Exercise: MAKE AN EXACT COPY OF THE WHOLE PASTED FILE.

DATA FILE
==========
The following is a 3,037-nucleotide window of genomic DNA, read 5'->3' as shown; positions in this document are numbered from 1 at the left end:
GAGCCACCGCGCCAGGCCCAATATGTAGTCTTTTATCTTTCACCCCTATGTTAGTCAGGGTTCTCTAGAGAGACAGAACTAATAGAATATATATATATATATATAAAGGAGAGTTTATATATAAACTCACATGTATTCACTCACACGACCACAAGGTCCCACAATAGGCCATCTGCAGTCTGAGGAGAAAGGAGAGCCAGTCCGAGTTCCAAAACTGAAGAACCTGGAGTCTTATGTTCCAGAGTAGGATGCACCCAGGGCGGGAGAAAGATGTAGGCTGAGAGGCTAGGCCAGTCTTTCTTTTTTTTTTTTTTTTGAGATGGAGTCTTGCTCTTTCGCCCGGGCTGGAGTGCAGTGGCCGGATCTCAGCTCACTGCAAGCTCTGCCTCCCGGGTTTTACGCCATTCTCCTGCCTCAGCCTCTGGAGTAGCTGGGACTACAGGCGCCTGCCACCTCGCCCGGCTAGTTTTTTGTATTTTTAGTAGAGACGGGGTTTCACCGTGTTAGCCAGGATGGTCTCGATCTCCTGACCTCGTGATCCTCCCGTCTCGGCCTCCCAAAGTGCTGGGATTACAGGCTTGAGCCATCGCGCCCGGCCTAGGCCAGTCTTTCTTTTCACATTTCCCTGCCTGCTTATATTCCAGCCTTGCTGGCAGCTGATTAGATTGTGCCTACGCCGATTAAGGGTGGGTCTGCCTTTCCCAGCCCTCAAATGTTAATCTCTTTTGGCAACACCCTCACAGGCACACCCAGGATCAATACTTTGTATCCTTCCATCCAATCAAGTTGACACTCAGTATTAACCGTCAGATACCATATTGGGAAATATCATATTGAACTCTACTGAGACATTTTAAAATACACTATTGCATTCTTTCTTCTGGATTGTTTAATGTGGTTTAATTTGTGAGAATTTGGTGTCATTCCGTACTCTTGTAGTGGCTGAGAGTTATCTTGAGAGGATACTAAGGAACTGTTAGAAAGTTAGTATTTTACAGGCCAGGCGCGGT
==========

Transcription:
The following is a 3,037-nucleotide window of genomic DNA, read 5'->3' as shown; positions in this document are numbered from 1 at the left end:
GAGCCACCGCGCCAGGCCCAATATGTAGTCTTTTATCTTTCACCCCTATGTTAGTCAGGGTTCTCTAGAGAGACAGAACTAATAGAATATATATATATATATATAAAGGAGAGTTTATATATAAACTCACATGTATTCACTCACACGACCACAAGGTCCCACAATAGGCCATCTGCAGTCTGAGGAGAAAGGAGAGCCAGTCCGAGTTCCAAAACTGAAGAACCTGGAGTCTTATGTTCCAGAGTAGGATGCACCCAGGGCGGGAGAAAGATGTAGGCTGAGAGGCTAGGCCAGTCTTTCTTTTTTTTTTTTTTTTGAGATGGAGTCTTGCTCTTTCGCCCGGGCTGGAGTGCAGTGGCCGGATCTCAGCTCACTGCAAGCTCTGCCTCCCGGGTTTTACGCCATTCTCCTGCCTCAGCCTCTGGAGTAGCTGGGACTACAGGCGCCTGCCACCTCGCCCGGCTAGTTTTTTGTATTTTTAGTAGAGACGGGGTTTCACCGTGTTAGCCAGGATGGTCTCGATCTCCTGACCTCGTGATCCTCCCGTCTCGGCCTCCCAAAGTGCTGGGATTACAGGCTTGAGCCATCGCGCCCGGCCTAGGCCAGTCTTTCTTTTCACATTTCCCTGCCTGCTTATATTCCAGCCTTGCTGGCAGCTGATTAGATTGTGCCTACGCCGATTAAGGGTGGGTCTGCCTTTCCCAGCCCTCAAATGTTAATCTCTTTTGGCAACACCCTCACAGGCACACCCAGGATCAATACTTTGTATCCTTCCATCCAATCAAGTTGACACTCAGTATTAACCGTCAGATACCATATTGGGAAATATCATATTGAACTCTACTGAGACATTTTAAAATACACTATTGCATTCTTTCTTCTGGATTGTTTAATGTGGTTTAATTTGTGAGAATTTGGTGTCATTCCGTACTCTTGTAGTGGCTGAGAGTTATCTTGAGAGGATACTAAGGAACTGTTAGAAAGTTAGTATTTTACAGGCCAGGCGCGGT